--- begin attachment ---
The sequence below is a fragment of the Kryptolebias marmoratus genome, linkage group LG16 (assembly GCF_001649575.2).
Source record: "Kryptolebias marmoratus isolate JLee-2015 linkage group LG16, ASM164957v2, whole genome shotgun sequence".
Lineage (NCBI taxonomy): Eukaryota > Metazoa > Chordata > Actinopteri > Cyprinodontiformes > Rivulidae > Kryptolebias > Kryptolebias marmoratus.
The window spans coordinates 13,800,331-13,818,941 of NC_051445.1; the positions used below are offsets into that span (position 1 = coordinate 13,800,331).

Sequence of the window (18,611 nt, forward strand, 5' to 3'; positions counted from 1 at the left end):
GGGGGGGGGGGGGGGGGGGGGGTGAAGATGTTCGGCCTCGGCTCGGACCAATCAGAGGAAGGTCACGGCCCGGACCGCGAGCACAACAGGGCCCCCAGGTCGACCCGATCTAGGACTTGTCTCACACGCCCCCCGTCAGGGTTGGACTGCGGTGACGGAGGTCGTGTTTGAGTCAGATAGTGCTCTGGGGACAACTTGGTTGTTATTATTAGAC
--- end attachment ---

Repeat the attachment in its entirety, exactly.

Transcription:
The sequence below is a fragment of the Kryptolebias marmoratus genome, linkage group LG16 (assembly GCF_001649575.2).
Source record: "Kryptolebias marmoratus isolate JLee-2015 linkage group LG16, ASM164957v2, whole genome shotgun sequence".
Lineage (NCBI taxonomy): Eukaryota > Metazoa > Chordata > Actinopteri > Cyprinodontiformes > Rivulidae > Kryptolebias > Kryptolebias marmoratus.
The window spans coordinates 13,800,331-13,818,941 of NC_051445.1; the positions used below are offsets into that span (position 1 = coordinate 13,800,331).

Sequence of the window (18,611 nt, forward strand, 5' to 3'; positions counted from 1 at the left end):
GGGGGGGGGGGGGGGGGGGGGGTGAAGATGTTCGGCCTCGGCTCGGACCAATCAGAGGAAGGTCACGGCCCGGACCGCGAGCACAACAGGGCCCCCAGGTCGACCCGATCTAGGACTTGTCTCACACGCCCCCCGTCAGGGTTGGACTGCGGTGACGGAGGTCGTGTTTGAGTCAGATAGTGCTCTGGGGACAACTTGGTTGTTATTATTAGAC